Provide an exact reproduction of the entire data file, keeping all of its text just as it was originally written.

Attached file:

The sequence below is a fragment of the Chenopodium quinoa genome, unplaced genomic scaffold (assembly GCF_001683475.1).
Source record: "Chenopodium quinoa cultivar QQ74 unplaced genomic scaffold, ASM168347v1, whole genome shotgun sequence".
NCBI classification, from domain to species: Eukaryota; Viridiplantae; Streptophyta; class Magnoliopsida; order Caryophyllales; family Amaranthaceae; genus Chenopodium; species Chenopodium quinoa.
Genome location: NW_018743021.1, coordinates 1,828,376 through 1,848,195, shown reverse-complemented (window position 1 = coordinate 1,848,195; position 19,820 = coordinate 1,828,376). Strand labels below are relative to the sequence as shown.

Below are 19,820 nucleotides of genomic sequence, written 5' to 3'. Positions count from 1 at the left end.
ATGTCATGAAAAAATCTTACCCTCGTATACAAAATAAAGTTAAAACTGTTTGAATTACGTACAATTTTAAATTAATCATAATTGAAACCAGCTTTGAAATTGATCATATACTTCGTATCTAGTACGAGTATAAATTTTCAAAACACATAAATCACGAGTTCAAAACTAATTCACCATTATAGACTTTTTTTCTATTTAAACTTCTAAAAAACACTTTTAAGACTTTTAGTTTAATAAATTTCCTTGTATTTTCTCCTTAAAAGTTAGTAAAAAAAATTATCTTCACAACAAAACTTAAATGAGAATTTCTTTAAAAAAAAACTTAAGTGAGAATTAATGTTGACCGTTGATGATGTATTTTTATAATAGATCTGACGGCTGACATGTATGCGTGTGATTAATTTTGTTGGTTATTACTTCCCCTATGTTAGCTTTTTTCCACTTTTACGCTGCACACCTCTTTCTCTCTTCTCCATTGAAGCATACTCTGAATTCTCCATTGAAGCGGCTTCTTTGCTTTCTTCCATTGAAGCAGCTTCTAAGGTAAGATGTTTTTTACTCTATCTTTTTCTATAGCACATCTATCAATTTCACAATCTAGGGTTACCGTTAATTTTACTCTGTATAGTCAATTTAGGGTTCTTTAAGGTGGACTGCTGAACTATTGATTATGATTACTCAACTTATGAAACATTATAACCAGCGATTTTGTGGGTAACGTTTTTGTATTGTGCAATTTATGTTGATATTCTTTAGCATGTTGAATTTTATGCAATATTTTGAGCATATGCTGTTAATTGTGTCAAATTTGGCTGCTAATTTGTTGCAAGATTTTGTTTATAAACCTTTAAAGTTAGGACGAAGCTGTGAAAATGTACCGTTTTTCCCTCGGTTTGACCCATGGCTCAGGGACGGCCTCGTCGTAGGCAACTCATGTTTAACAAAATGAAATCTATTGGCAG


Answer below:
The sequence below is a fragment of the Chenopodium quinoa genome, unplaced genomic scaffold (assembly GCF_001683475.1).
Source record: "Chenopodium quinoa cultivar QQ74 unplaced genomic scaffold, ASM168347v1, whole genome shotgun sequence".
NCBI classification, from domain to species: Eukaryota; Viridiplantae; Streptophyta; class Magnoliopsida; order Caryophyllales; family Amaranthaceae; genus Chenopodium; species Chenopodium quinoa.
Genome location: NW_018743021.1, coordinates 1,828,376 through 1,848,195, shown reverse-complemented (window position 1 = coordinate 1,848,195; position 19,820 = coordinate 1,828,376). Strand labels below are relative to the sequence as shown.

Below are 19,820 nucleotides of genomic sequence, written 5' to 3'. Positions count from 1 at the left end.
ATGTCATGAAAAAATCTTACCCTCGTATACAAAATAAAGTTAAAACTGTTTGAATTACGTACAATTTTAAATTAATCATAATTGAAACCAGCTTTGAAATTGATCATATACTTCGTATCTAGTACGAGTATAAATTTTCAAAACACATAAATCACGAGTTCAAAACTAATTCACCATTATAGACTTTTTTTCTATTTAAACTTCTAAAAAACACTTTTAAGACTTTTAGTTTAATAAATTTCCTTGTATTTTCTCCTTAAAAGTTAGTAAAAAAAATTATCTTCACAACAAAACTTAAATGAGAATTTCTTTAAAAAAAAACTTAAGTGAGAATTAATGTTGACCGTTGATGATGTATTTTTATAATAGATCTGACGGCTGACATGTATGCGTGTGATTAATTTTGTTGGTTATTACTTCCCCTATGTTAGCTTTTTTCCACTTTTACGCTGCACACCTCTTTCTCTCTTCTCCATTGAAGCATACTCTGAATTCTCCATTGAAGCGGCTTCTTTGCTTTCTTCCATTGAAGCAGCTTCTAAGGTAAGATGTTTTTTACTCTATCTTTTTCTATAGCACATCTATCAATTTCACAATCTAGGGTTACCGTTAATTTTACTCTGTATAGTCAATTTAGGGTTCTTTAAGGTGGACTGCTGAACTATTGATTATGATTACTCAACTTATGAAACATTATAACCAGCGATTTTGTGGGTAACGTTTTTGTATTGTGCAATTTATGTTGATATTCTTTAGCATGTTGAATTTTATGCAATATTTTGAGCATATGCTGTTAATTGTGTCAAATTTGGCTGCTAATTTGTTGCAAGATTTTGTTTATAAACCTTTAAAGTTAGGACGAAGCTGTGAAAATGTACCGTTTTTCCCTCGGTTTGACCCATGGCTCAGGGACGGCCTCGTCGTAGGCAACTCATGTTTAACAAAATGAAATCTATTGGCAG